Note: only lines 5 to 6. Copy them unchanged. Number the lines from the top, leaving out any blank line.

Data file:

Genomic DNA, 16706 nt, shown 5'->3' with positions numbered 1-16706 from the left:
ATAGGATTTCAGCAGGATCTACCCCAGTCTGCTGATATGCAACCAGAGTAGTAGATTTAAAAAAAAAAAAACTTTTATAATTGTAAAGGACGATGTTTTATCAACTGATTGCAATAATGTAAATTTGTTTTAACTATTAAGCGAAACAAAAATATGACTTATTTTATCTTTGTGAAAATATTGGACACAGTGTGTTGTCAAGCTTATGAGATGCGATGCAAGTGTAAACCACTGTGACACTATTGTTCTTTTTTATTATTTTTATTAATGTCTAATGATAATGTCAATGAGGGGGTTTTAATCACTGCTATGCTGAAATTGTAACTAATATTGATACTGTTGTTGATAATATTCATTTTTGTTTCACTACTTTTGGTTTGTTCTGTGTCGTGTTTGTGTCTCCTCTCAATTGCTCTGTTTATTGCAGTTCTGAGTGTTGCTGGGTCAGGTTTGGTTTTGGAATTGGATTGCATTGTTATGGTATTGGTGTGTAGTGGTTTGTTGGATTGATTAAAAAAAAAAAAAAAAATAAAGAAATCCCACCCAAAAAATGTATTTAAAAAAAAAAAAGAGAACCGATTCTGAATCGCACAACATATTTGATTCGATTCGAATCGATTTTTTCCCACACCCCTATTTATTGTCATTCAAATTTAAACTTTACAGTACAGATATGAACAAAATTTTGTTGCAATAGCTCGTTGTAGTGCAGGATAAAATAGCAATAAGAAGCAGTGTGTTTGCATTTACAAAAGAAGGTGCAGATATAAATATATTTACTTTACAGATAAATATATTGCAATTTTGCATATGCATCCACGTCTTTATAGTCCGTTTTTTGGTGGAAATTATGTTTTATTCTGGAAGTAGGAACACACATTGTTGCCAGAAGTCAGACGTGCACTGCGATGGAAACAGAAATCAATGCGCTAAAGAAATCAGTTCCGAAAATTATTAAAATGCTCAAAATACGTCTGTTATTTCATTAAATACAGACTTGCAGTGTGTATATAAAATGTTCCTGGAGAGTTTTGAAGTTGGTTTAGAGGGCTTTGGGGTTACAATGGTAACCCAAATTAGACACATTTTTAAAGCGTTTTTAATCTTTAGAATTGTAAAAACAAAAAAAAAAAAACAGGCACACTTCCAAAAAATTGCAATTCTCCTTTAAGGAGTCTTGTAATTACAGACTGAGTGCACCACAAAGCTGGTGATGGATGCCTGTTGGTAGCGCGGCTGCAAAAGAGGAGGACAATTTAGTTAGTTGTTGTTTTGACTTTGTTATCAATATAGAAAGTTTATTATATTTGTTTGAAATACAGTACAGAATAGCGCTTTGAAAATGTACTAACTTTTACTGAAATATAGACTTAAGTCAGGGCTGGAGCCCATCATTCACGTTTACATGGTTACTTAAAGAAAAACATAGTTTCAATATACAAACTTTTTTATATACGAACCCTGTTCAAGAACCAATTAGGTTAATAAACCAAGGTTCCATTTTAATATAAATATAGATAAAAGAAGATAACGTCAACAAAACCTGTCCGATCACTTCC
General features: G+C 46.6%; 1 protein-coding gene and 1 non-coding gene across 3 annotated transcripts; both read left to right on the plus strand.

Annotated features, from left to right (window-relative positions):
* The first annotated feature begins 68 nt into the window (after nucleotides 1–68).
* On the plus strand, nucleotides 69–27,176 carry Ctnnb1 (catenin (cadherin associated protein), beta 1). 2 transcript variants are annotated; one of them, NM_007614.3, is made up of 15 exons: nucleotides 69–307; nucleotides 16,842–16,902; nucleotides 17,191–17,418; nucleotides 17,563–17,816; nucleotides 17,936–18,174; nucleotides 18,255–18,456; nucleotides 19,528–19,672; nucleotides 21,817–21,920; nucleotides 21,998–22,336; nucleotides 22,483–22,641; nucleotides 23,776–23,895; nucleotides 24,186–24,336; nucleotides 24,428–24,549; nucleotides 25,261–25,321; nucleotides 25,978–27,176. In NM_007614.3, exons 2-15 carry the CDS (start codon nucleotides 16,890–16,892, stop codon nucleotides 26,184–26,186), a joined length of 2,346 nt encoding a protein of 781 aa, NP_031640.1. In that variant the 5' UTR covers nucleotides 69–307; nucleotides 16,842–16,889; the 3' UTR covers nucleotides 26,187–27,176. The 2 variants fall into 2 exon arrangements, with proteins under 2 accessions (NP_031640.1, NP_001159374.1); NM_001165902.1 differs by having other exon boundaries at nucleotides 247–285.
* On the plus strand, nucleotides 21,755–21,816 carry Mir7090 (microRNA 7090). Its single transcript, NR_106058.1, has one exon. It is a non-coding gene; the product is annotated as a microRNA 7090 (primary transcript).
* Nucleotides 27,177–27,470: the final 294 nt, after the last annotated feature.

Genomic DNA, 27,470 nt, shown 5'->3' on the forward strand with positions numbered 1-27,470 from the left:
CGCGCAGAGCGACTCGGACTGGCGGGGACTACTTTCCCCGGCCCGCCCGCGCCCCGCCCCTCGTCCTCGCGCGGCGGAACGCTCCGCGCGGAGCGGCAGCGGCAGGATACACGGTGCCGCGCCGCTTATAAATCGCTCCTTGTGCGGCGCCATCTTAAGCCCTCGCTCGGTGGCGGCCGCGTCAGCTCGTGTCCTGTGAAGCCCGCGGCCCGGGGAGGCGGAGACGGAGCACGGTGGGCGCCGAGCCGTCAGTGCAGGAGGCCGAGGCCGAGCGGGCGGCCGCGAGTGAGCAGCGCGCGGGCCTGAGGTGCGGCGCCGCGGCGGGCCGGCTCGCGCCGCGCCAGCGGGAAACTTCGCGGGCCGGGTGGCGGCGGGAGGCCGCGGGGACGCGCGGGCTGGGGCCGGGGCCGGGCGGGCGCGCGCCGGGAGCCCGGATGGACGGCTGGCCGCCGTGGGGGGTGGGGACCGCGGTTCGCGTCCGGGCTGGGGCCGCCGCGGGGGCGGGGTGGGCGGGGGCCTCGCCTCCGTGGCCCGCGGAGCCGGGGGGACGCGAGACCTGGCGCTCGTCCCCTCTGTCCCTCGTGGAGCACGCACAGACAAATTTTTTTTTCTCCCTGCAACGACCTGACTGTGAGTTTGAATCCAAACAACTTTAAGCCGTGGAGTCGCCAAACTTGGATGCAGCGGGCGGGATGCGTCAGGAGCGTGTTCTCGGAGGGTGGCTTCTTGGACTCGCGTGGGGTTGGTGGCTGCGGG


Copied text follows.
* The first annotated feature begins 68 nt into the window (after nucleotides 1–68).
* On the plus strand, nucleotides 69–27,176 carry Ctnnb1 (catenin (cadherin associated protein), beta 1). 2 transcript variants are annotated; one of them, NM_007614.3, is made up of 15 exons: nucleotides 69–307; nucleotides 16,842–16,902; nucleotides 17,191–17,418; nucleotides 17,563–17,816; nucleotides 17,936–18,174; nucleotides 18,255–18,456; nucleotides 19,528–19,672; nucleotides 21,817–21,920; nucleotides 21,998–22,336; nucleotides 22,483–22,641; nucleotides 23,776–23,895; nucleotides 24,186–24,336; nucleotides 24,428–24,549; nucleotides 25,261–25,321; nucleotides 25,978–27,176. In NM_007614.3, exons 2-15 carry the CDS (start codon nucleotides 16,890–16,892, stop codon nucleotides 26,184–26,186), a joined length of 2,346 nt encoding a protein of 781 aa, NP_031640.1. In that variant the 5' UTR covers nucleotides 69–307; nucleotides 16,842–16,889; the 3' UTR covers nucleotides 26,187–27,176. The 2 variants fall into 2 exon arrangements, with proteins under 2 accessions (NP_031640.1, NP_001159374.1); NM_001165902.1 differs by having other exon boundaries at nucleotides 247–285.